How Residential Rental Income is Taxed

How your residential rental income is taxed depends on the type of property you rent out, your personal use of the property, whether the property is considered a dwelling unit used as a home, and your participation in the rental activity. You may be able to claim all your rental expenses, even if you end up with a loss, or your loss may be subject to certain limitations.

In general, all amounts you receive as rent are includible in your income subject to U.S. federal income tax.  You may be able to claim certain expenses you incur in connection with your rental income.

  • If you rent out part of your property, such as a part of your home, you must divide your expenses between rental use and personal use.
  • Likewise, if you rent out a vacation home part of the year, you must also divide up your total expenses related to the vacation home between rental use and personal use.
  • And, if you change your property from personal use to rental use during the year, you will also need to divide yearly expenses, such as taxes and insurance, between personal use and rental use.

If you do not rent out your property to make a profit, you can deduct your expenses up to the amount of your rental income.

Rental Income

Rental income includes periodic (monthly) rental payments and also consists of any amounts your tenant pays you to cancel a lease, any expenses the tenant pays on your behalf and the fair market value of any property or services you receive as payment of the rent.  A security deposit that you intend to return to the tenant at the end of the lease term is not rental income.  But if you design the deposit as a final payment of rent, it is advance rent and must be included in income when you receive it.  Also, any part of a security deposit that you keep because the tenant does not live up to the terms of the lease you must include in your rental income.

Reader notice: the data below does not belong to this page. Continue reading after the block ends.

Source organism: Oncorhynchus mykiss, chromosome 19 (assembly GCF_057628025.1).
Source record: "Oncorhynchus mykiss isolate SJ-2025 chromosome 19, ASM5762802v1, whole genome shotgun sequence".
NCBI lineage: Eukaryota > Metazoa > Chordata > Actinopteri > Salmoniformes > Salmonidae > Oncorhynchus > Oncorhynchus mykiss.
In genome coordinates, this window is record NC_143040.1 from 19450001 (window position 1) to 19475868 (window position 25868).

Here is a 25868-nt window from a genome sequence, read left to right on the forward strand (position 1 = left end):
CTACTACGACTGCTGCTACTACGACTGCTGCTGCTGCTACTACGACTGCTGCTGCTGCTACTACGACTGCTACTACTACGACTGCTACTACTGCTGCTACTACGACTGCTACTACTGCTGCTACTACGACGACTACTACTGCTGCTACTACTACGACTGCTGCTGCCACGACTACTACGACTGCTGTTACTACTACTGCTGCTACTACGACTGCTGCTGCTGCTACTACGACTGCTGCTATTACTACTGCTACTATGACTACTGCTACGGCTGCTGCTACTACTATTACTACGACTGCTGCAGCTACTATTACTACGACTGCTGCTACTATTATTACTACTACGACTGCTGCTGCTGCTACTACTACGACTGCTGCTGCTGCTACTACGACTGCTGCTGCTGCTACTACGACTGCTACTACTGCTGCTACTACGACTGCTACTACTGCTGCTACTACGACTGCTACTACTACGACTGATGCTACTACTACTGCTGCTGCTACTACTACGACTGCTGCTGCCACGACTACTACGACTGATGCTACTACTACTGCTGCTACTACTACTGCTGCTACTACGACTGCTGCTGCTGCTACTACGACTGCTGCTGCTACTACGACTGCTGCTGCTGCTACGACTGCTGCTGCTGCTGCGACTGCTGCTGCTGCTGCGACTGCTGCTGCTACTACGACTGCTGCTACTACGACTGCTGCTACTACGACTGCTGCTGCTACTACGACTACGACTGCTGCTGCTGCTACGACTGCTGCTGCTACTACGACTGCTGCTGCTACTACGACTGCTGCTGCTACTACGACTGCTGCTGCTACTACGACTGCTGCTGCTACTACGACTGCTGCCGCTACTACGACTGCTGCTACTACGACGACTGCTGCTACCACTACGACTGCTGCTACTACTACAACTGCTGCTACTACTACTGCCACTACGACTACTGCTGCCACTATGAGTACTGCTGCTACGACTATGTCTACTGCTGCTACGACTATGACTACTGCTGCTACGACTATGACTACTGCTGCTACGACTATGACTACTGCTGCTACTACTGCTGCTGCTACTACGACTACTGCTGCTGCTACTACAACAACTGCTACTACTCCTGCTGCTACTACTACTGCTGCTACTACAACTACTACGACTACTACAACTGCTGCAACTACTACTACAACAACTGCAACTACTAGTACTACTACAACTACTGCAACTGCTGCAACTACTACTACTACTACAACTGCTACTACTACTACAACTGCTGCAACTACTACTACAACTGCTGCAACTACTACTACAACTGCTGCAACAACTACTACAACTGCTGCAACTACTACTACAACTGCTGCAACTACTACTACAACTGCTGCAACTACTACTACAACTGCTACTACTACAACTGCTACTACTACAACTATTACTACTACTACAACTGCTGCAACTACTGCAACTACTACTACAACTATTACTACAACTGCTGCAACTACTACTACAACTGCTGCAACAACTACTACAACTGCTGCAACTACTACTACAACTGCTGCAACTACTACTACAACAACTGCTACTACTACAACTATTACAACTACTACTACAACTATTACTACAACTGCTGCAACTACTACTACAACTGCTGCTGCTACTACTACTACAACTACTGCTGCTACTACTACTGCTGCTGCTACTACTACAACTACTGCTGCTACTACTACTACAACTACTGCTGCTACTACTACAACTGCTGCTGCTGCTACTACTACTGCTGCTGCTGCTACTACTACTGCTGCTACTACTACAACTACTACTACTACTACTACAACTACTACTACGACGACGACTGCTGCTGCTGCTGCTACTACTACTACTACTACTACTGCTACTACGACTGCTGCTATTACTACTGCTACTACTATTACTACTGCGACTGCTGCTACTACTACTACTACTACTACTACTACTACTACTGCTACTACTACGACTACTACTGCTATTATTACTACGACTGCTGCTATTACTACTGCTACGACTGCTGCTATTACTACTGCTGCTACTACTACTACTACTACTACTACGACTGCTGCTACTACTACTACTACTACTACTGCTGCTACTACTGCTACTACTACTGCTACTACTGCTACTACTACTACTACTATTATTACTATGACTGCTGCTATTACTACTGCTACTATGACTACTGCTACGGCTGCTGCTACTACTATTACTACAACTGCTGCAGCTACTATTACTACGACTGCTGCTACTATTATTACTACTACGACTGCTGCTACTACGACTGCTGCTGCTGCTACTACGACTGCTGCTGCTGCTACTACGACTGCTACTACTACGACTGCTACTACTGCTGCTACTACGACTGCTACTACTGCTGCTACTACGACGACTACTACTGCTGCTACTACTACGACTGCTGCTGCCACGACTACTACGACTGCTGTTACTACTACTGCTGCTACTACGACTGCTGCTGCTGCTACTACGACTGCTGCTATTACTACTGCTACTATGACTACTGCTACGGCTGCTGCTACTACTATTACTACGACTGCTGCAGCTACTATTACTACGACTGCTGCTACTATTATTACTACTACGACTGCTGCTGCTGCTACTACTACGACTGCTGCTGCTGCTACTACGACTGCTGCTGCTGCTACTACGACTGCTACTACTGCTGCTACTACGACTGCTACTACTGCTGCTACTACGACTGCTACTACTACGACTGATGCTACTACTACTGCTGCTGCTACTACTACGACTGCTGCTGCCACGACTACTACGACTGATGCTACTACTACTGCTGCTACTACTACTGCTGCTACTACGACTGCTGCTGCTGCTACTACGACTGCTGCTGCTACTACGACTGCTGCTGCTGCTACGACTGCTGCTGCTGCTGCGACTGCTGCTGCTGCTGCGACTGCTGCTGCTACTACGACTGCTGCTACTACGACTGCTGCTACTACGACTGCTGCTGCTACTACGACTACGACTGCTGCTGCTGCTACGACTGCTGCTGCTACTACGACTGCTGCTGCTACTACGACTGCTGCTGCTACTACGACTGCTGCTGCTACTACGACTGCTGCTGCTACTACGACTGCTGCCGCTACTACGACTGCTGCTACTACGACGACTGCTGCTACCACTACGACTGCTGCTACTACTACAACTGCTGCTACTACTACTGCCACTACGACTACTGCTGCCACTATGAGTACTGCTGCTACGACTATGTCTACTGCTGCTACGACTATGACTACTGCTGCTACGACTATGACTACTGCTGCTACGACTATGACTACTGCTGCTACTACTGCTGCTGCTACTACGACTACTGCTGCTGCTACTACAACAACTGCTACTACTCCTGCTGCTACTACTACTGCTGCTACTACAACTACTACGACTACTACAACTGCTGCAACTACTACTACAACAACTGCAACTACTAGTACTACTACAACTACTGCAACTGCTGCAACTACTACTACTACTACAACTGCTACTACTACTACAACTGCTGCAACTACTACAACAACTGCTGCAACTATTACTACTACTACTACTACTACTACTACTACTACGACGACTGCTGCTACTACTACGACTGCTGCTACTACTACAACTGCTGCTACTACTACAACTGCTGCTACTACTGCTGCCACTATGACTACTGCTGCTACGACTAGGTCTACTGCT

If you grant the tenant a lease with the option to buy, the payments you receive are considered to be rental income until the tenant exercises the option.  Payments you receive for periods after the date of sale are considered to be part of the selling price.

If you rent a property that you also use as your home, and you rent it fewer than 15 days during the year, you do not have to include the rent in your income, and you cannot deduct any rental expenses.

When To Report

Rent is included in income when you receive it if you report on the cash basis, and in the period for which the rent corresponds, if you indicate on the accrual basis.  But rent paid in advance is included in the period when you receive it, regardless of the period it covers or the base of reporting you to use.

Rental Expenses

You can deduct ordinary and necessary expenses, including depreciation, related to your rental income.  As in the case of rental income, you may need to divide the costs between rental use and personal use of the property.